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RBS investment boss to quit as £390m Libor fine looms

by Daniel Grote on Feb 06, 2013 at 07:46

RBS investment boss to quit as £390m Libor fine looms

Royal Bank of Scotland (RBS) investment banking head John Hourican is to quit as the banks’ £390 million fine for Libor fixing is set to be announced today, according to reports.

According to Sky News, Hourican will relinquish around £4 million of share options awarded based on past performance, and receive a year’s salary of around £700,000. It said the departure would follow political pressure for a prominent scalp from the bank following its involvement in the Libor scandal.

Hourican’s departure comes as the bank prepares to announce a settlement with regulators over its involvement in the global Libor-rigging scandal.

According to the Financial Times, the fine will total £390 million, including around £90 million from the Financial Services Authority, $150 million (£96 million) from the US Department of Justice and $325 million from the US Commodity Futures Trading Commission.

Sky said Hourican’s role was being made redundant by a restructuring of the investment banking division, and he was leaving despite regulators and the bank acknowledging he had no knowledge or involvement in Libor rigging.

RBS is expected to recoup the £300 million in US fines from investment banker bonuses. Business secretary Vince Cable will also today revive plans to privatise the bank by distributing free shares to the public, according to the FT.

Cable will argue the government should launch a giveaway of RBS securities that will allow voters to share in the upside of the bank’s share price above a predefined floor.

4 comments so far. Why not have your say?

Paul Barnard

Feb 06, 2013 at 09:00

It seems wholly unfair that some of these people, whilst clearly involved in illegal activities including fraud, can just walk away, whilst IFAs have no long-stop and can be pursued in their lifetime.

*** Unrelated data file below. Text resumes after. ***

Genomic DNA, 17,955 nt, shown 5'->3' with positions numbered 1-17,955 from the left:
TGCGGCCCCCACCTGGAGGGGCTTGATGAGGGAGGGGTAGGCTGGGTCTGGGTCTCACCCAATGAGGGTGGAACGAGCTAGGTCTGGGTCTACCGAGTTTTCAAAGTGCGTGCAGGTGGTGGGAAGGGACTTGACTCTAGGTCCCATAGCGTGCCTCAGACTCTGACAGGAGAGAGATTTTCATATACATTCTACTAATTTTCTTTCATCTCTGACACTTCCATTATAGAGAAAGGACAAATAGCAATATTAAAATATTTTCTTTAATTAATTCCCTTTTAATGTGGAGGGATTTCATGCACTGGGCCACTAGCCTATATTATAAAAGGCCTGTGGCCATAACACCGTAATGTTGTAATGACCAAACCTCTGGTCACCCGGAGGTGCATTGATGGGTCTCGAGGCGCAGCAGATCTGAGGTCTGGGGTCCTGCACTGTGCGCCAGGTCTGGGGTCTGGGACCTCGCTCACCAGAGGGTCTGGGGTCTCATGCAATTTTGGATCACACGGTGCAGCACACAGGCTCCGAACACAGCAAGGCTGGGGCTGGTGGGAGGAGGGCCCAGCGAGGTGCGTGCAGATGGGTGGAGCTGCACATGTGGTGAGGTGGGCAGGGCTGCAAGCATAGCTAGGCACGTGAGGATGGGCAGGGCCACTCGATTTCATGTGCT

But then again, you never heard of an ex regulator or ex MP becoming an IFA did you........

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Barry Barnes

Feb 06, 2013 at 09:28

Mr Hourican may not have had any involvement or any knowledge re any illegal activities but one question could be 'should' he had noticed?

Another example of someone 'walking away' or 'resigning', where does the option to 'resign' come from? I have seen staff 'marched' out the out the office for considerably less. The only option then is to walk or get a bus home!

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Feb 06, 2013 at 09:34

People like Hourican should have asked 'why?'....why is it our Libor submissions are what they are? Why are we selling so much PPI? etc etc. They're supposed to challenge the activity underneath them not just oversee performance. It's called good governance!

He still gets £700k for walking away....not a bad nest egg is it, especially when it's the tax payer providing it when all said and done!

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Richard Hardy

Feb 06, 2013 at 11:11

These individuals in the Golden Circle will continue to receive massive payouts when leaving under a cloud until those responsible for regulating the industry wake up and realize these practices will only stop if those involved are held personally accountable and legal proceeding could result in a jail term.

There are those who will always have a go despite the threat of jail however the majority will toe the line if they know the punishment far outweighs the 'crime'.

Time for the FSA to deal with the real bandits in our industry.

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